MacDill recognizes veteran POW with lasting impact on personnel (Leroy Stutz)

Veterans of MacDill pause to reflect the passing of one of their finest, Colonel Leroy W. Stutz on July 9th.

Stutz served 30 years at duty stations across the Air Force beginning his career in 1964 earning his wings as a RF-4C Phantom II pilot before completing his upgrade training and heading to the growing conflict in Southeast Asia.

A combat veteran of 64 missions there, it was on his final mission over North Vietnam Leroy was shot down and captured December 2, 1966. He was listed as MIA for the next three years. His status was changed to POW in 1969 and he remained in captivity.

It was not until the Paris Peace Accords were signed on March 3, 1973 that Leroy was released and he could finally return to the United States and his family.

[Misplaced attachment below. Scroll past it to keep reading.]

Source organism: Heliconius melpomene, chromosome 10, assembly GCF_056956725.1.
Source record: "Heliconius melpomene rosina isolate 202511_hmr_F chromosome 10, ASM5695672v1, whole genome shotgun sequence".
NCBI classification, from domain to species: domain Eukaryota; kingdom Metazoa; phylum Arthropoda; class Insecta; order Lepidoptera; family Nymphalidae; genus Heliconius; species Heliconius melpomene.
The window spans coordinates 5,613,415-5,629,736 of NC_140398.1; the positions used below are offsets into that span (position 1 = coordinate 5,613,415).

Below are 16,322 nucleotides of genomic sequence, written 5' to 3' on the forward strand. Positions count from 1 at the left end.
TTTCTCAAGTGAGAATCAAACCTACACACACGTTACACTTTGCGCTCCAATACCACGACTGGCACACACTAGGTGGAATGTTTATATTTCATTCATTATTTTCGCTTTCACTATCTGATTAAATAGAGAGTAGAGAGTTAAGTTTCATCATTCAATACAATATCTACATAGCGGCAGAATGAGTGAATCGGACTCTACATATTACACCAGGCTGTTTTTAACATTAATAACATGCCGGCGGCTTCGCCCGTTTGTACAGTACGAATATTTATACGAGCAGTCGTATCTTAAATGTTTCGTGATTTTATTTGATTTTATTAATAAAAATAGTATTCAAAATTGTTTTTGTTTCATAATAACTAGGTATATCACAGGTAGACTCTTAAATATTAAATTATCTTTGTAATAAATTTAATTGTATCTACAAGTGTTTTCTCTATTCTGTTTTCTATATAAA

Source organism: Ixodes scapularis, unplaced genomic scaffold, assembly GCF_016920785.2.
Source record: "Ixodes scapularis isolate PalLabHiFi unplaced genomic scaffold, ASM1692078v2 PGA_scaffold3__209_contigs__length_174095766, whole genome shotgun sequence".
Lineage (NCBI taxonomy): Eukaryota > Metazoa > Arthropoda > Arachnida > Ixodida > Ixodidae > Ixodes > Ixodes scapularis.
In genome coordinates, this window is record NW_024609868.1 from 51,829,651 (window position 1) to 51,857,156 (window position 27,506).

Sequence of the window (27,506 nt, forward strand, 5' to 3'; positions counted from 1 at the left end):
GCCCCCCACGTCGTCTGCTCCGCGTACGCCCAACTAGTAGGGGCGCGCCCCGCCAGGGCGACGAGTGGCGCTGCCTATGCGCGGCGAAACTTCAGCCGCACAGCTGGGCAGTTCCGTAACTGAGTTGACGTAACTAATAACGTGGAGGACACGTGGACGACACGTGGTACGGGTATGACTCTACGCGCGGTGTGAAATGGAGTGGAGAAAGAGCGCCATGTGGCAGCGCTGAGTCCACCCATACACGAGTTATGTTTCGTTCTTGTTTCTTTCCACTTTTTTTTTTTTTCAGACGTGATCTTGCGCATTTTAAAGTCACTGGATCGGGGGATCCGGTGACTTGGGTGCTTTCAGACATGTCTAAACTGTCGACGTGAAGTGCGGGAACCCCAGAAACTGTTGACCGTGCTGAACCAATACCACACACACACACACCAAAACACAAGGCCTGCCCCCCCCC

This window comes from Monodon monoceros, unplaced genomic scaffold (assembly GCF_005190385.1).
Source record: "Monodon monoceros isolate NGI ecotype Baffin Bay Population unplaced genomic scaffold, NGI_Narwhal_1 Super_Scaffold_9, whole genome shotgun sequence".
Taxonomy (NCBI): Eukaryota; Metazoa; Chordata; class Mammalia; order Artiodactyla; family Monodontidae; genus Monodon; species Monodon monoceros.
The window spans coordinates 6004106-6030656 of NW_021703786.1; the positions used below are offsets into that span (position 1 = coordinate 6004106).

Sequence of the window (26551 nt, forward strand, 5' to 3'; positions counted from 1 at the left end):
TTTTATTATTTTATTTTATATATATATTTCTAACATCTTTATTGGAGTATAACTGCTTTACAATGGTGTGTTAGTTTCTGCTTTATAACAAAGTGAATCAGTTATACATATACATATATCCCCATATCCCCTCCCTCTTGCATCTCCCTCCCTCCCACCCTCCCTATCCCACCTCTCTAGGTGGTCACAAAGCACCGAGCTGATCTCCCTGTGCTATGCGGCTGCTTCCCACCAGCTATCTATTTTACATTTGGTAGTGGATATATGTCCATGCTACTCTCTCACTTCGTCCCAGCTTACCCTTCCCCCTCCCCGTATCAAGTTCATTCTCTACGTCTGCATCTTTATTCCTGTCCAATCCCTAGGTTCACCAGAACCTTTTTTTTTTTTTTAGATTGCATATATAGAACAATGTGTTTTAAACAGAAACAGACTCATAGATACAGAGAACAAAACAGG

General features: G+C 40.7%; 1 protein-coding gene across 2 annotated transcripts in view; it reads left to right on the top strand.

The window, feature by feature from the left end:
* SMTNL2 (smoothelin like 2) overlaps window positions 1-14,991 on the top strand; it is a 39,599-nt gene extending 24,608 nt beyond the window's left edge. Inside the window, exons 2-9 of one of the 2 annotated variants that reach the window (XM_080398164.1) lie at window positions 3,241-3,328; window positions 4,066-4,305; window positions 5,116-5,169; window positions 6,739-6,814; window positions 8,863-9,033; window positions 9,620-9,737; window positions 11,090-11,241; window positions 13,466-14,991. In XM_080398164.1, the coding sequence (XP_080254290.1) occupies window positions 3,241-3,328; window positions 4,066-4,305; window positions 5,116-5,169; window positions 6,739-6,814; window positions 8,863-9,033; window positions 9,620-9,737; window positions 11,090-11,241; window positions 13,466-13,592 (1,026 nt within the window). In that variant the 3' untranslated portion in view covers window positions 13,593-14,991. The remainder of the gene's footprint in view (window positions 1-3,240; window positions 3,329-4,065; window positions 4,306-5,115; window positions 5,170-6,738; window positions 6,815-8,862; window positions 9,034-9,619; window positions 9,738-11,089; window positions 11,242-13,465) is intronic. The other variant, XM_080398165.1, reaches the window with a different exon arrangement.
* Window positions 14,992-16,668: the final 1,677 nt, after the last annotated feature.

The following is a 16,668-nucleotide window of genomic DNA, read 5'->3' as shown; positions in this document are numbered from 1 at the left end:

The core of the life he left behind was his relationship to his wife Karen. Leroy always talked about how much Karen had endured and supported him. As he couldn’t be married as a cadet, Karen had waited four years to marry. After two short years of marriage, he left for Vietnam. Then Karen waited once again, almost seven years, for him to be found and ultimately for his return home.

Upon his return to the United States in 1973 he was medically grounded from flying. Victim of harsh treatment at the hands of the North Vietnamese for almost the entirety of that conflict, Leroy and his wife Karen could be forgiven from ending their time with the Air Force.

Other Books You Might Be Interested In

Contact Us